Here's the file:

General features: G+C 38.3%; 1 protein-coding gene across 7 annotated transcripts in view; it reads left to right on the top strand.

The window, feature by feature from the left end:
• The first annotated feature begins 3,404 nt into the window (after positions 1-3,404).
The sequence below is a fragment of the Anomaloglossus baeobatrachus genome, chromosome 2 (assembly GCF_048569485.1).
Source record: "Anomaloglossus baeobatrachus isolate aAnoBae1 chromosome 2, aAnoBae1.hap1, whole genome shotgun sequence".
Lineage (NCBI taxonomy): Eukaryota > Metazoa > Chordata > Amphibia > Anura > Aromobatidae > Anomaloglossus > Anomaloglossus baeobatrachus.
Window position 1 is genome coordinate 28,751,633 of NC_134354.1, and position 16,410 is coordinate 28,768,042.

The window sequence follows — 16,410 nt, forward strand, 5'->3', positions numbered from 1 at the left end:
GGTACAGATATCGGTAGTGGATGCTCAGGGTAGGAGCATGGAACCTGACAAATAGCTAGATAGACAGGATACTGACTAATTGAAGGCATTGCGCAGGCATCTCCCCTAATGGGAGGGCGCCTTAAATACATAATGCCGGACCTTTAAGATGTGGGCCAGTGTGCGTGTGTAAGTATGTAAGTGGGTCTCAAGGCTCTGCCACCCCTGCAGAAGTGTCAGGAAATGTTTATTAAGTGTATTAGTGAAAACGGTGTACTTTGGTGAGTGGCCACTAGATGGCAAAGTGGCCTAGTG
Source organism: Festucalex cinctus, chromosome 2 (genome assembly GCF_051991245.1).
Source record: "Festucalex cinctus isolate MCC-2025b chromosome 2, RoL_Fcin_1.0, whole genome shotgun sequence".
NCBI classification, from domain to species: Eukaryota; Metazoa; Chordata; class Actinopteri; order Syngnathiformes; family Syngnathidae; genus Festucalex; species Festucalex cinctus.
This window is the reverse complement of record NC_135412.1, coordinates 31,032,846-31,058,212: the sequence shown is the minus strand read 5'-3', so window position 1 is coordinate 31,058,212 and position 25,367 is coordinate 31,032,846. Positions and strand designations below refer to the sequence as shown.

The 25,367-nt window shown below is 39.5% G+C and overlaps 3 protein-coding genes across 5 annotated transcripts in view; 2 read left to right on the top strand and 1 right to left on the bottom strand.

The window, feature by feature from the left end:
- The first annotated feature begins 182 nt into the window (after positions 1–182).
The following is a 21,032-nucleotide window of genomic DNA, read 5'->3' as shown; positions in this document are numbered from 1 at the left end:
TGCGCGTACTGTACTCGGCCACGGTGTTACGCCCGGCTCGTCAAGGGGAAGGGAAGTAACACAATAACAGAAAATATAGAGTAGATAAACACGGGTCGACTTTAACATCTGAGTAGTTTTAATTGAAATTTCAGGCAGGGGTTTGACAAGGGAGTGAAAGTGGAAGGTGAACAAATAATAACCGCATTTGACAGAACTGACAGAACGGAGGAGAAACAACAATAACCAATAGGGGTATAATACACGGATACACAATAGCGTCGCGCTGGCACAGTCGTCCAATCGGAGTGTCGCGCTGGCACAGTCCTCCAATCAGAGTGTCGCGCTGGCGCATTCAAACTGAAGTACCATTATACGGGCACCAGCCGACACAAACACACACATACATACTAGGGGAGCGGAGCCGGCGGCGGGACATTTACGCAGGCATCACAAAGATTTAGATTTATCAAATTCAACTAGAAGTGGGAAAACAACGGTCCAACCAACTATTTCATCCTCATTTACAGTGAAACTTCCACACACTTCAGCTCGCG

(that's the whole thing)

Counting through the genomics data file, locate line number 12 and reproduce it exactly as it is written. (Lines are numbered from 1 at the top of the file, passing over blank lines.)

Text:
NCBI classification, from domain to species: Eukaryota; Metazoa; Chordata; class Actinopteri; order Syngnathiformes; family Syngnathidae; genus Festucalex; species Festucalex cinctus.